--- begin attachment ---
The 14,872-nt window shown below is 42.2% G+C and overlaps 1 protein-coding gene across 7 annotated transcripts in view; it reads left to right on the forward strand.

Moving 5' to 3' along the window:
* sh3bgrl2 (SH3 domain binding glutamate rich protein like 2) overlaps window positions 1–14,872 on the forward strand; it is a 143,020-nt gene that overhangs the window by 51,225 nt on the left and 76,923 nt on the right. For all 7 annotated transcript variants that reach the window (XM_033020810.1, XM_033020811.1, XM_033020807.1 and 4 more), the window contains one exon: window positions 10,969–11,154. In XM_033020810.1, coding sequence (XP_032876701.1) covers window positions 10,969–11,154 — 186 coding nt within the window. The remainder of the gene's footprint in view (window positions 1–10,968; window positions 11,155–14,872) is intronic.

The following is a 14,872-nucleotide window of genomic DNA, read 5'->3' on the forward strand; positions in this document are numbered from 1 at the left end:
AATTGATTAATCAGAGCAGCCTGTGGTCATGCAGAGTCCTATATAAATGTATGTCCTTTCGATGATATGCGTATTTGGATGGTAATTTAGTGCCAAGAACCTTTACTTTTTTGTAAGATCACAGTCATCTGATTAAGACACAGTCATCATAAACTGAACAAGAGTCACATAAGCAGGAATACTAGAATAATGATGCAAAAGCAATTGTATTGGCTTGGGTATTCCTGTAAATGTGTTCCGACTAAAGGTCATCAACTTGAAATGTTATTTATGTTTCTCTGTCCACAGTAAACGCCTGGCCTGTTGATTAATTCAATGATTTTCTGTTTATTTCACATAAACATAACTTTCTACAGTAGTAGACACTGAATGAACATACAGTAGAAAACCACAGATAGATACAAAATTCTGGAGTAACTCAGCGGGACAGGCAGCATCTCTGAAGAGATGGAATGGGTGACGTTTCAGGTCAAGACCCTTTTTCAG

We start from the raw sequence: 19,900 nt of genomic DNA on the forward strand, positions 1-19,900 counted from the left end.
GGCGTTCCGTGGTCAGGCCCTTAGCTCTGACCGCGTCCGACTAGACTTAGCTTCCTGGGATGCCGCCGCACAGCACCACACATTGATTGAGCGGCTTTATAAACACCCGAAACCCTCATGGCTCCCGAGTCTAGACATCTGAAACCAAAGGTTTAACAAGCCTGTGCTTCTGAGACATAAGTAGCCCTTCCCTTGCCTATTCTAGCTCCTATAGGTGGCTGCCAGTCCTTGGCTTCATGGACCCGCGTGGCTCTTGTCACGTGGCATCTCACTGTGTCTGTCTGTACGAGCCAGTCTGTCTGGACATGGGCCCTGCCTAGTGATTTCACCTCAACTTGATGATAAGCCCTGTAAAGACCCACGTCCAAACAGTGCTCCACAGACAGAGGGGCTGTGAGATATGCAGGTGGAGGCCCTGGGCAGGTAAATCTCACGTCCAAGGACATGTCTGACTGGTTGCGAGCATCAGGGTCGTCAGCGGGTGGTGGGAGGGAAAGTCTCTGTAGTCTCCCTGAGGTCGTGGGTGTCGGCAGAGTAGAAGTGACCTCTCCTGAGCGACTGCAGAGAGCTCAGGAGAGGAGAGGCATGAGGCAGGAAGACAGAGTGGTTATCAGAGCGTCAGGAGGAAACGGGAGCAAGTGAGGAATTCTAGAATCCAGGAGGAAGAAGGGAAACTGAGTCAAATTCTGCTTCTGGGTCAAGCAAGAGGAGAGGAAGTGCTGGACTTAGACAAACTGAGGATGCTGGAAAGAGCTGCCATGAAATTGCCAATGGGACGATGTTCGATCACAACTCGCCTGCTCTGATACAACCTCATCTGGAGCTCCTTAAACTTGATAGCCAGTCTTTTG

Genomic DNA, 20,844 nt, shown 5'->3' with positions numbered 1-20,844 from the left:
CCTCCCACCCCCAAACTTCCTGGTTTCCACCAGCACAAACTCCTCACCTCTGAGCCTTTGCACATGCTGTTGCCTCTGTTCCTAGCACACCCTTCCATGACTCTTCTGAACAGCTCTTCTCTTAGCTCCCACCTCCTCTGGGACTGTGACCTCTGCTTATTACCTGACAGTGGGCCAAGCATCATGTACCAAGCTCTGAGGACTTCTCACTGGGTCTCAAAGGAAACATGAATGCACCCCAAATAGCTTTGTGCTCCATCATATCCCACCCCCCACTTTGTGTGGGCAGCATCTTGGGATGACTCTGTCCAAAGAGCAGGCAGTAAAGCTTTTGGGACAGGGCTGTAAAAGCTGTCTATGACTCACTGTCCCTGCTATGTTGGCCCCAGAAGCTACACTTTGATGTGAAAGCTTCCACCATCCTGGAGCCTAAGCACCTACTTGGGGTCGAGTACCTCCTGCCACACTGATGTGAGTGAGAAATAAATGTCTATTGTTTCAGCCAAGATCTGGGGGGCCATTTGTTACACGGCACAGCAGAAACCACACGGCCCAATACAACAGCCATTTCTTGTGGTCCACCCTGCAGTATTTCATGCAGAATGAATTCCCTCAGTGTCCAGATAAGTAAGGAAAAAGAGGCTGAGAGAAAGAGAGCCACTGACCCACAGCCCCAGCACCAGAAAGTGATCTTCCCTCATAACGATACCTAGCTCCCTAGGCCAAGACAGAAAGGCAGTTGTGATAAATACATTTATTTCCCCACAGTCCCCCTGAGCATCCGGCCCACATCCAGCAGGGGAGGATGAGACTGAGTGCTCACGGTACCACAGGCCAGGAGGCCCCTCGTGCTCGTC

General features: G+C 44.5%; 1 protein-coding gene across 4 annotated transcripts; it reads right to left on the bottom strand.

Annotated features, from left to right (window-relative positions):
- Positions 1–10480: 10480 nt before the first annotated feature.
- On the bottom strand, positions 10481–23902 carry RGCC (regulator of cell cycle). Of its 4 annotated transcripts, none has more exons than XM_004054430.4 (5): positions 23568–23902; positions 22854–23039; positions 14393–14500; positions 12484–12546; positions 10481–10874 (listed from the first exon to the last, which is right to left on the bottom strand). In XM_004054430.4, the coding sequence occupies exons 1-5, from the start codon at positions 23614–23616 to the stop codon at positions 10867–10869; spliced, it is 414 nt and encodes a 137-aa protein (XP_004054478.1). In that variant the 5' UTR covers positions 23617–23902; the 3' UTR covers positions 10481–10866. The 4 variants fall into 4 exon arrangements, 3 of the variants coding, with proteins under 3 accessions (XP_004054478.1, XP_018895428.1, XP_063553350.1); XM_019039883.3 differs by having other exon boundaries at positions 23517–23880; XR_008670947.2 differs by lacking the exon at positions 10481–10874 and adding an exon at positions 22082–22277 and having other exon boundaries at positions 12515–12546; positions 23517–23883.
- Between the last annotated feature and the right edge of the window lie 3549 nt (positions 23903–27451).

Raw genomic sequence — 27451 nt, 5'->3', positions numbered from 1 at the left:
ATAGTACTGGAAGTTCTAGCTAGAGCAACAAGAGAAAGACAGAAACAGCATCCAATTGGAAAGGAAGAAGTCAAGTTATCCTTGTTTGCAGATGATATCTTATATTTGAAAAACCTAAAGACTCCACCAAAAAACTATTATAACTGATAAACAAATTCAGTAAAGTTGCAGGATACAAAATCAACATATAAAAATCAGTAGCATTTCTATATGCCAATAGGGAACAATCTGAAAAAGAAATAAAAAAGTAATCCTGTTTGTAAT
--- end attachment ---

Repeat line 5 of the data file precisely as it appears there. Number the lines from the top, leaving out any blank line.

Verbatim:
AATTGATTAATCAGAGCAGCCTGTGGTCATGCAGAGTCCTATATAAATGTATGTCCTTTCGATGATATGCGTATTTGGATGGTAATTTAGTGCCAAGAACCTTTACTTTTTTGTAAGATCACAGTCATCTGATTAAGACACAGTCATCATAAACTGAACAAGAGTCACATAAGCAGGAATACTAGAATAATGATGCAAAAGCAATTGTATTGGCTTGGGTATTCCTGTAAATGTGTTCCGACTAAAGGTCATCAACTTGAAATGTTATTTATGTTTCTCTGTCCACAGTAAACGCCTGGCCTGTTGATTAATTCAATGATTTTCTGTTTATTTCACATAAACATAACTTTCTACAGTAGTAGACACTGAATGAACATACAGTAGAAAACCACAGATAGATACAAAATTCTGGAGTAACTCAGCGGGACAGGCAGCATCTCTGAAGAGATGGAATGGGTGACGTTTCAGGTCAAGACCCTTTTTCAG